"Everyone dug antique bottles," Harbour said. "It was like streaking: It was a craze."
Ten years ago, a fellow collector turned him on to fossil-hunting, he said. Not one to do anything halfway, he started learning
everything he could on the subject. Harbour memorized the relevant call numbers at the library and read everything he could. He
pored over hobby magazines and befriended hunters more knowledgeable than himself, Harbour said.
Harbour has often thought of going back to college to study archaeology (he already has a degree in music composition), but
finances have held him back, he said.
"I'm a working guy. I've got bills to pay," he said.
Facing this obstacle, Harbour said he resolved to pursue fossil hunting as a serious hobby instead. And a decade later, the hunt
for fossils and other historical relics has become an overriding passion. He writes and lectures on the subject. Books like the
"Encyclopedia of Dinosaurs," "Civil War Collectibles," and the "Big Book of Marbles" line his bookshelves, and a tall glass case
in his townhouse is filled with cloudy glass bottles, smooth round marbles and a photograph depicting what he believes to be a
Lenni Lenape Indian skeleton found in Middletown.
So immersed has Harbour become in his hobby that he has even taken to painting the animals whose fossils he's found, imagining
them as they may have appeared in life.
In one, he has sketched a large Cretaceous Period sea turtle being attacked by a mosasaur, a sea-dwelling reptile that could
reach lengths of nearly 60 feet. Harbour said he is at work on a new painting of a mastodon.
When Harbour gets out in the field, he forgoes fancy tools in favor of his eyes and a shovel to find his artifacts.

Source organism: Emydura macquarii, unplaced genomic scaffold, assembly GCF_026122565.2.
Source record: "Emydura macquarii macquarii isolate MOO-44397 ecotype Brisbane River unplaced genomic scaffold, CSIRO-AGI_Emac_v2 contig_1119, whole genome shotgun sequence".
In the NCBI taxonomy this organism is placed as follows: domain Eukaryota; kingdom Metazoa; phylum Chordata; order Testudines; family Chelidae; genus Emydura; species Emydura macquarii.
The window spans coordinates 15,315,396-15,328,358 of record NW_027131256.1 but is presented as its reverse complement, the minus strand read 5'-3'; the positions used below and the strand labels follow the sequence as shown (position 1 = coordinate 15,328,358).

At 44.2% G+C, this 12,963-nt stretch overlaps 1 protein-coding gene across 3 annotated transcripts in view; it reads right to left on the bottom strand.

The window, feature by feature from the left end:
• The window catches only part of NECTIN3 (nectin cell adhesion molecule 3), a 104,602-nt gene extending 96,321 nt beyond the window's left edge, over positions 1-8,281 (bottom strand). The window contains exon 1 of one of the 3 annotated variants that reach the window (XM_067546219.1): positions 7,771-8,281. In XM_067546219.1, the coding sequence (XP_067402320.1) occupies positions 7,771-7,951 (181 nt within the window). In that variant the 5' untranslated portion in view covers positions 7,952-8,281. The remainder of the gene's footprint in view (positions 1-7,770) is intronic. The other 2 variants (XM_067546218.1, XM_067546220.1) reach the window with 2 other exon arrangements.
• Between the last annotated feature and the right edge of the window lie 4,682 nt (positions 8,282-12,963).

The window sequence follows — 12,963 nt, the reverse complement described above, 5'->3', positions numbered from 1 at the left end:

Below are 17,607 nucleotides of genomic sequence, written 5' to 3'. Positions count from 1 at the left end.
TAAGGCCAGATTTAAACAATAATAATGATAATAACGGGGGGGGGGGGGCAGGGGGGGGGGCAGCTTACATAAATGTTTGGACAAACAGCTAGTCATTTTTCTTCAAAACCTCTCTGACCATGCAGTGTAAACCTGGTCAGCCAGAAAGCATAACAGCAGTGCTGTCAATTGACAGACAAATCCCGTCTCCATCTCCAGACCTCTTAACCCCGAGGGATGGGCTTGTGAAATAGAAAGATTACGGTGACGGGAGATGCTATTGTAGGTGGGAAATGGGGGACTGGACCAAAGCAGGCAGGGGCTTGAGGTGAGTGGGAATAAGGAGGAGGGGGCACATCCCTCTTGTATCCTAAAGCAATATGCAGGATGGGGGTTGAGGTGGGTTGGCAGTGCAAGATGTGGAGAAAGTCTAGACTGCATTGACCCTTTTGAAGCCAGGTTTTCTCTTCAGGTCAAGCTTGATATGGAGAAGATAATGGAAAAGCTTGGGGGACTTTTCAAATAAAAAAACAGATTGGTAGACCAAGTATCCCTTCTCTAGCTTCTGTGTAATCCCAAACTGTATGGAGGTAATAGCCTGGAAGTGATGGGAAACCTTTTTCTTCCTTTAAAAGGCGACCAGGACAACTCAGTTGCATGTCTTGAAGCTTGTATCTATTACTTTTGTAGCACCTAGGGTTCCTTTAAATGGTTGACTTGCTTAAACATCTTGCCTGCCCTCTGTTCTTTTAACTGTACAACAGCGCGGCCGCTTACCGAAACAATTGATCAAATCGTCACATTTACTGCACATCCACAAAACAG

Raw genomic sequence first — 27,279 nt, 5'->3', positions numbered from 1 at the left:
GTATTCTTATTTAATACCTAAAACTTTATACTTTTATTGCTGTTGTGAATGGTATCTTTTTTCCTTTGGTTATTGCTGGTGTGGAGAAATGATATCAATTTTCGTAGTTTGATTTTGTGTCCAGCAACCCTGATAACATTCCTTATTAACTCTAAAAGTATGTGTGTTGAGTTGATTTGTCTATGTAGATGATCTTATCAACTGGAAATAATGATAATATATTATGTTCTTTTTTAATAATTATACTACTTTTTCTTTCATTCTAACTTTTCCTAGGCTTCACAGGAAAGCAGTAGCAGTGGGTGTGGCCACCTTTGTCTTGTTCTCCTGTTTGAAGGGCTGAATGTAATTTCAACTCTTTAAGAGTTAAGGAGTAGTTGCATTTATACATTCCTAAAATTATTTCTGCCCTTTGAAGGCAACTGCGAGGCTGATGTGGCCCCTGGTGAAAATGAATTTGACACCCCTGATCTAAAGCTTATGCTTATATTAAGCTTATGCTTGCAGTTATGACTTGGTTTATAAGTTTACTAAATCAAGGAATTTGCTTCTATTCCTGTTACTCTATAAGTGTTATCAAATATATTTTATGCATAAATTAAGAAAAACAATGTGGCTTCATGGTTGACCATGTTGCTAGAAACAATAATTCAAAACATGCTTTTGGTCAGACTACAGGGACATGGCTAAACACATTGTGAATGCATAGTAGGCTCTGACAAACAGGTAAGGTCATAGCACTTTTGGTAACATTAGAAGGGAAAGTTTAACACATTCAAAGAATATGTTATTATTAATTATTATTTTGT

He is driven, he said, by the never-ending desire for treasure.
That quest for treasure is universal, though the object of desire varies for each person, Harbour said.
"To one person, (the treasure) is a pile of money. To another, it's the latest gadget. To another, it's a beautiful woman or man,"
Harbour said. "Me, I'd rather be digging," Harbour said. "I just want to put my shovel in the ground and see what goodies come
|Glenn Harbour holds up what he believes is a
mastodon bone he found on the banks of Big
Brook in Marlboro. (STAFF PHOTO:
BRADLEY J. PENNER)
A Possible Mastodon Vertebra found in LBI
March 19, 2009
William B. Wood and Kathleen E Lake were walking down the beach in Holgate Beach, looking at what the waves had tossed
up onto the shore on March 7 of 2009. By the jetty, they found two bones that were black. The first was a single back bone
(Vertebra), but very large. The second looked like a leg bone from a pig or horse. They both didn't know what this bone could
have come from, so they bought them to the experts. Dave Parris, Head Curator at the New Jersey State Museum was able to
identify the large vertebra as a possible Mastodon vertebra. This bone was found on the Beach, a very weird locality for a
mastodon. During the last Ice Age (Pleistocene), the Beach was another 50 miles from its present location. So the ice age
elephant wasn't swimming, but walking on dry land some 12 to 20 thousand years ago. You never know what New Jersey has
Update: The vertebra that was found by William B. Wood and Kathleen E Lake was later found to be a rare Giant Ground
Sloth vertebra. This identification was confirmed by Dr Dave Parris, Head Curator at the New Jersey State Museum. This is one
of only four that have ever been found in the Garden State.